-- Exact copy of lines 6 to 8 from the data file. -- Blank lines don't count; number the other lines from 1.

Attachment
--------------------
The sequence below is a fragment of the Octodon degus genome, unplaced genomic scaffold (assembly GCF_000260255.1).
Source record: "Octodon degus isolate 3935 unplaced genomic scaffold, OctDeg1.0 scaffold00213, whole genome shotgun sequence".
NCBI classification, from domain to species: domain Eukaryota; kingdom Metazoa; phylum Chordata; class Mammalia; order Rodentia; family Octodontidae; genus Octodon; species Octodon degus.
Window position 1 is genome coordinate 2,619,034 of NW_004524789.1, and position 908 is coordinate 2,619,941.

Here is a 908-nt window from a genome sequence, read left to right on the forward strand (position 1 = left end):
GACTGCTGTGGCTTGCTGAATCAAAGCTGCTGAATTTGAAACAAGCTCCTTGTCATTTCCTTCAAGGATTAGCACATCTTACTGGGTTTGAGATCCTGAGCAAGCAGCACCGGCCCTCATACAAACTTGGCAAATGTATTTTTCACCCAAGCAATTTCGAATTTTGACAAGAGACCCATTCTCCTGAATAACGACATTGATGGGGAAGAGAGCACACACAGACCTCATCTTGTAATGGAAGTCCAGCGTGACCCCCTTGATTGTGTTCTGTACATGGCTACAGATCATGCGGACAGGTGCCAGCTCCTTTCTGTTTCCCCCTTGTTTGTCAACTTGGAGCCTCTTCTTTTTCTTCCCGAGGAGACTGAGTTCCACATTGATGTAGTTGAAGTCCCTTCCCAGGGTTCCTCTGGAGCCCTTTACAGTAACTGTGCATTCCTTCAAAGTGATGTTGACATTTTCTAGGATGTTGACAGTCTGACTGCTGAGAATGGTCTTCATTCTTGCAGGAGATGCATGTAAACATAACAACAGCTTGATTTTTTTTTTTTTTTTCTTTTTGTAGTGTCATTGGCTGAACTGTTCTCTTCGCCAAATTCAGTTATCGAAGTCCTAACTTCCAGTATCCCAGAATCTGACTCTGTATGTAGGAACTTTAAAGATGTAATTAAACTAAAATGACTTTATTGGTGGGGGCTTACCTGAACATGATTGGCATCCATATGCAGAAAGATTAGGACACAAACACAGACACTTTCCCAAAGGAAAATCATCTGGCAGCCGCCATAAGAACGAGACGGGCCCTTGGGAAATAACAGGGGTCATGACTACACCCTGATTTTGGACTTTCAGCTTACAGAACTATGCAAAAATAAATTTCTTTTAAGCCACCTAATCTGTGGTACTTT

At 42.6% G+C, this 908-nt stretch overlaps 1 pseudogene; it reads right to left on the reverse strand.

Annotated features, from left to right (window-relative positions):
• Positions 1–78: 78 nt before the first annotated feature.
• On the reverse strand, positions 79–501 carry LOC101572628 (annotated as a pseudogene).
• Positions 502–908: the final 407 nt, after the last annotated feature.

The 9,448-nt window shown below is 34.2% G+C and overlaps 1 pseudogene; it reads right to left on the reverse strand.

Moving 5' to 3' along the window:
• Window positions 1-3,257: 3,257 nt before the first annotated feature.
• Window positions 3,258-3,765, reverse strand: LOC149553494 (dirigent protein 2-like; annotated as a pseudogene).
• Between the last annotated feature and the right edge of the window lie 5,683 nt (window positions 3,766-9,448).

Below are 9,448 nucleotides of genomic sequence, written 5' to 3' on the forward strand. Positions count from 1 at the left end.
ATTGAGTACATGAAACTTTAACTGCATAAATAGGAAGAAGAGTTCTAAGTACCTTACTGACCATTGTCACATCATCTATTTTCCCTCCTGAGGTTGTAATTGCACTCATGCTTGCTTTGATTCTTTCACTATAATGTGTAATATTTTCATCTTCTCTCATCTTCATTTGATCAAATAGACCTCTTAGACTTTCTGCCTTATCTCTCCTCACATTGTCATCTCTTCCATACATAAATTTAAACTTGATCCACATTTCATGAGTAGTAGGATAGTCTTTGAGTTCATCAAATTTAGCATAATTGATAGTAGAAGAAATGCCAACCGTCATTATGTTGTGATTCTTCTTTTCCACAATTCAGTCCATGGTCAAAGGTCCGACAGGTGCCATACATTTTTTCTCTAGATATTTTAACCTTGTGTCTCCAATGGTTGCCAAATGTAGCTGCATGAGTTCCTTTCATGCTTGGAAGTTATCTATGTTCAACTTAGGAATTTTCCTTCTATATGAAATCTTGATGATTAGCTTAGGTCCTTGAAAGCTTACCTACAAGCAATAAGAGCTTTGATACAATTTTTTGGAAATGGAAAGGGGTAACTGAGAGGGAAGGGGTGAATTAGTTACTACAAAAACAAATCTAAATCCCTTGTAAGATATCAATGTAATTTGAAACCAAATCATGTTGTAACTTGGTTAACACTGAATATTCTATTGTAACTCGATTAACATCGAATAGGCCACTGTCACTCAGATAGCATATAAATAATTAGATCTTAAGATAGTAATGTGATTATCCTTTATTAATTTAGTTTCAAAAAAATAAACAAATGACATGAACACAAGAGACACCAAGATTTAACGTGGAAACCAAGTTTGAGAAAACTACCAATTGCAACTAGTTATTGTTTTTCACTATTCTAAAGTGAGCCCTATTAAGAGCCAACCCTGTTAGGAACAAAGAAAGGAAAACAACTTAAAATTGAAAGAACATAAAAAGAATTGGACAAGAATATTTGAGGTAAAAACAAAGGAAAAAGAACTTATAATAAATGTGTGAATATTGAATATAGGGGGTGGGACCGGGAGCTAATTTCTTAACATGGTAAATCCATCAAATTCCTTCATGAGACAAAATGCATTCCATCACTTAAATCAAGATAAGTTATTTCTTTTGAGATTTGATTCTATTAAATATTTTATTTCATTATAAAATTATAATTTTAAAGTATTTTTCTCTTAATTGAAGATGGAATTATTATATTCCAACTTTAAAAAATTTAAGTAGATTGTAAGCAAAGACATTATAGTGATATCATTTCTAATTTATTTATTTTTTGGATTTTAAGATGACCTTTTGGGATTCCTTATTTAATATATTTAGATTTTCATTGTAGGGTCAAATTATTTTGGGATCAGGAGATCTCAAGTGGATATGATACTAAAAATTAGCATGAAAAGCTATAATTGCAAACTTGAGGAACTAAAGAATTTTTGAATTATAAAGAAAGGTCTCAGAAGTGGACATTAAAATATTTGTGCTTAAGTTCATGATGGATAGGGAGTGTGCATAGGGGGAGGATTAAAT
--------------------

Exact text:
GACTGCTGTGGCTTGCTGAATCAAAGCTGCTGAATTTGAAACAAGCTCCTTGTCATTTCCTTCAAGGATTAGCACATCTTACTGGGTTTGAGATCCTGAGCAAGCAGCACCGGCCCTCATACAAACTTGGCAAATGTATTTTTCACCCAAGCAATTTCGAATTTTGACAAGAGACCCATTCTCCTGAATAACGACATTGATGGGGAAGAGAGCACACACAGACCTCATCTTGTAATGGAAGTCCAGCGTGACCCCCTTGATTGTGTTCTGTACATGGCTACAGATCATGCGGACAGGTGCCAGCTCCTTTCTGTTTCCCCCTTGTTTGTCAACTTGGAGCCTCTTCTTTTTCTTCCCGAGGAGACTGAGTTCCACATTGATGTAGTTGAAGTCCCTTCCCAGGGTTCCTCTGGAGCCCTTTACAGTAACTGTGCATTCCTTCAAAGTGATGTTGACATTTTCTAGGATGTTGACAGTCTGACTGCTGAGAATGGTCTTCATTCTTGCAGGAGATGCATGTAAACATAACAACAGCTTGATTTTTTTTTTTTTTTTCTTTTTGTAGTGTCATTGGCTGAACTGTTCTCTTCGCCAAATTCAGTTATCGAAGTCCTAACTTCCAGTATCCCAGAATCTGACTCTGTATGTAGGAACTTTAAAGATGTAATTAAACTAAAATGACTTTATTGGTGGGGGCTTACCTGAACATGATTGGCATCCATATGCAGAAAGATTAGGACACAAACACAGACACTTTCCCAAAGGAAAATCATCTGGCAGCCGCCATAAGAACGAGACGGGCCCTTGGGAAATAACAGGGGTCATGACTACACCCTGATTTTGGACTTTCAGCTTACAGAACTATGCAAAAATAAATTTCTTTTAAGCCACCTAATCTGTGGTACTTT

At 42.6% G+C, this 908-nt stretch overlaps 1 pseudogene; it reads right to left on the reverse strand.

Annotated features, from left to right (window-relative positions):